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Most of the world’s leading virologists, epidemiologists and public health experts first learned of the outbreak that would become the COVID-19 pandemic on Dec. 30, 2019.

The source? A fairly obscure, 30-year-old e-mail service called ProMED.

The next day, Helen Branswell, a Canadian journalist working at STAT News, referenced the ProMED post about “unexplained pneumonias” in the Hubei province of China, and how the news was giving her “SARS flashbacks.”

It would be another week before Chinese officials would confirm an outbreak of disease that was caused by a novel coronavirus, but the cat was already out of the bag by then.

Now, ProMED – a low-tech, low-cost, high-level crowdsourcing program that serves as a 24/7 early-warning system on disease outbreaks – is on the verge of collapse. And it was Ms. Branswell who once again broke the news.

The problem, it seems, is largely money. “To put it frankly, ProMED is in dire financial straits,” the organization warned. Incredibly, in a world where a pandemic just cost the economy trillions of dollars, ISID is having trouble raising a couple of million dollars a year to continue the program’s operations.

Many charities and not-for-profit groups have a similar dilemma. Funders, from governments to philanthropists, all want to support programs, and the more novel the better. But no one wants to fund operations, the kinds of necessities such as salaries and rent that keep the lights on for these programs to do their solid work.

ProMED is operated by the International Society for Infectious Diseases. Last year, ISID launched a US$1-million fundraising campaign to support it, but only managed to scrape up US$20,000.

A secondary problem is the way that some organizations – some are ProMED partners, others are for-profit companies – lift the data from the site. To prevent data scraping or theft, the ISID plans to transform ProMED into a paid subscription service, putting its archive behind a paywall so that only paid members can access posts that are more than 30 days old, and turning off its X account (formerly Twitter) and its RSS feed (an online file that contains details about every piece of content a site has published).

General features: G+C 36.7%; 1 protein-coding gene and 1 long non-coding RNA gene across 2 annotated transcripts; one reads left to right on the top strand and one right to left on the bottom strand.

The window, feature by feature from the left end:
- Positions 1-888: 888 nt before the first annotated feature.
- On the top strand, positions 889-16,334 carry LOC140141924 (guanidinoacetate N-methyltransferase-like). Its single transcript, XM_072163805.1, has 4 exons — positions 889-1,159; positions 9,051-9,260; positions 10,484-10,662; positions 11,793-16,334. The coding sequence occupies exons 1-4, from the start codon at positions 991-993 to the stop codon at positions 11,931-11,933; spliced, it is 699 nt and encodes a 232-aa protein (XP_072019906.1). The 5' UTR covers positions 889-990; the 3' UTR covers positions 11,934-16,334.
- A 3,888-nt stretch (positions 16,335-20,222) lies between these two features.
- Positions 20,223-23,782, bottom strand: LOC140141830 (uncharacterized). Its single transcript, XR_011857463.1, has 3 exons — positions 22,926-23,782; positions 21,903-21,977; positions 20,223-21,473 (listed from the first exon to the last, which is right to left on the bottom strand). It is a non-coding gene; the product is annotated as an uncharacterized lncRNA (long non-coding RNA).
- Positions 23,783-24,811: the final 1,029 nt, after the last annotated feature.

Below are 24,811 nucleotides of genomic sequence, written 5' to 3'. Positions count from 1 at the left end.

These changes – and the way they were reportedly made unilaterally – prompted many of ProMED’s moderators, editors and copy editors to withdraw their services. (Most of the contributors are scientists and researchers who are paid stipends of token amounts.)

At this point, you may be wondering: Does this actually matter to the public, or is this just inside-baseball?

Well, while ProMED may not be daily reading for anyone but a small group of infectious disease nerds – it currently has only about 80,000 users and contributors worldwide – the information it provides is invaluable, and ultimately impactful.

Governments have all sorts of political reasons to hush up news of infectious disease outbreaks. Organizations such as the World Health Organization face all sorts of bureaucratic hurdles before it can publish data or make pronouncements. We saw this graphically illustrated in 2020, when there was so much hesitation and delay around declaring COVID-19 to be a pandemic.

ProMED gets news out early, almost in real time. It has a proven track record, with the early signs of emerging infectious disease threats like Ebola, SARS, MERS, Zika, Nipa, Chikungunya and more all becoming public thanks to ProMED. The service also alerts the world to outbreaks of animal and plant diseases that matter tremendously, but get a lot less media attention.

Public health is pretty good at collecting data, and tracking cases following a disease outbreak. But it isn’t great at identifying emerging problems.

There is also a lot of noise out there, as people get sick all the time, in large numbers, particularly in low-resource settings. With its curated information-sharing, ProMED can identify patterns and red flags. This is particularly important in low-income countries where infectious diseases thrive and can have devastating consequences.

On Friday, for example, ProMED posted about an outbreak in South Sudan that resembled viral hemorrhagic fever. This sort of information allows a rapid response that can prevent further spread, and save lives.

But this sort of information should not be behind a paywall. If it is, those who can least afford it will be denied crucial information, and researchers will be caught on their backfoot in those important early days.

COVID-19 taught us that modelling, forecasting and predictive analytics all matter if we’re going to prevent the next pandemic, or at least minimize its effects. It would be a shame to lose a critical public health surveillance system that provides many of those services – especially for what amounts to petty cash in our global health spending.

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